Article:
As I crossed the finish line in Chicago this past Sunday after running 26.2 miles, my legs virtually locked up in complete and total exhaustion. I shuffled through the finishing chute collecting water, food, and my medal and I watched as other finishers struggled. A couple were placed in wheelchairs. One woman, her face pale and her eyes almost lifeless, was rushed away to an ambulance. The rest of us limped along, virtually silent. There were no audible cheers of joy or shouts of celebration. We were like zombies. I said to the girl next to me with a bit of a giggle, “Why do we do this to ourselves?” She was too tired to answer. While they couldn’t say it, I knew everyone was likely feeling the same combination of pain and total pride that I was experiencing.
“Why?” The thought has certainly crossed my mind other times before. Like during the final miles of the two previous marathons I had run earlier this year. And even at the start of this race when the nerves and excitement had me jittery with anticipation about what the next four hours would have in store for me. With over 45,000 runners, it took almost 15 minutes from the time the race started until I would even get up to the starting line. Here it was…finally! The moment for which I had been preparing for 18 weeks. It was well worth the wait.
I ran the first miles quickly, weaving between the tall buildings and over the Chicago River and soon began to discover that my tight legs weren’t going to make today’s run an easy one. My heart felt like it was racing and I was a little short of breath, probably from starting out at a faster pace than I had been used to. The crowds were plentiful and somehow coupled with the close quarters between runners, it made me feel surprisingly anxious, almost claustrophobic. I thought about the many miles ahead and the difficulty that lie before me. Yet the energy and excitement kept me moving north through the neighborhoods in which I spent a few years as a young “twenty-something”. With 8 to 10 miles down, we ran through “Boys Town” and then “Old Town” and I finally began to set my nerves aside.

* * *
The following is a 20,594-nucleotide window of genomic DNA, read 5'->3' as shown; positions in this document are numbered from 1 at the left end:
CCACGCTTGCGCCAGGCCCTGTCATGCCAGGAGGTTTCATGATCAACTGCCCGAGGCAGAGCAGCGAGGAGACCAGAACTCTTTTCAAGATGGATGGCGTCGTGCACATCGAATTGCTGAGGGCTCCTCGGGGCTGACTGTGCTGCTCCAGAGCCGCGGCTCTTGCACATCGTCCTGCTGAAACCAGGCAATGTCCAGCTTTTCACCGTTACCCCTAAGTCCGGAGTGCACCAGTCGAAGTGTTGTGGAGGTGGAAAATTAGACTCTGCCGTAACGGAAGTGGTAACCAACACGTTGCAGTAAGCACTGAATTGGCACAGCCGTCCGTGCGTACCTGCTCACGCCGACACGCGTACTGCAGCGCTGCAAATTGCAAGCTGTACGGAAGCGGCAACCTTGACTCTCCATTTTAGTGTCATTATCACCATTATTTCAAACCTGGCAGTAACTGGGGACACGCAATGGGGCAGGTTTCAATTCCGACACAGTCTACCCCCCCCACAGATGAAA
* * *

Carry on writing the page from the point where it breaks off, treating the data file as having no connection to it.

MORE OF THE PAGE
After making our way back through the Loop and crossing the half way mark, my ankles that had suffered injury during my training felt tight and a bit achy. I knew the second half would be a fight. By mile 14 my legs were telling me to stop and walk for a bit. I convinced them to wait until mile 15. When I got there I persuaded them to keep going. At about this point I saw a man walking barefoot, well limping, holding his shoes with his head down in despair and his mouth grimacing in pain. “Why do we do this to ourselves?,” I again pondered.
Somewhere around mile 17 or 18 it became increasingly more difficult to continue. I told myself I could walk through the water stops. To me that felt acceptable and more respectable than walking at other places on the course. At the time I was questioning whether I could actually finish and was thinking I would have to walk the last six miles. Feeling nauseous (likely from the warmer weather) I couldn’t stomach any more Gatorade or gels but I knew if I didn’t hydrate I would certainly hit the wall. Walking those few water stops became my method for making it to the finish. I focused on getting to the next water stop instead of through 6 more miles.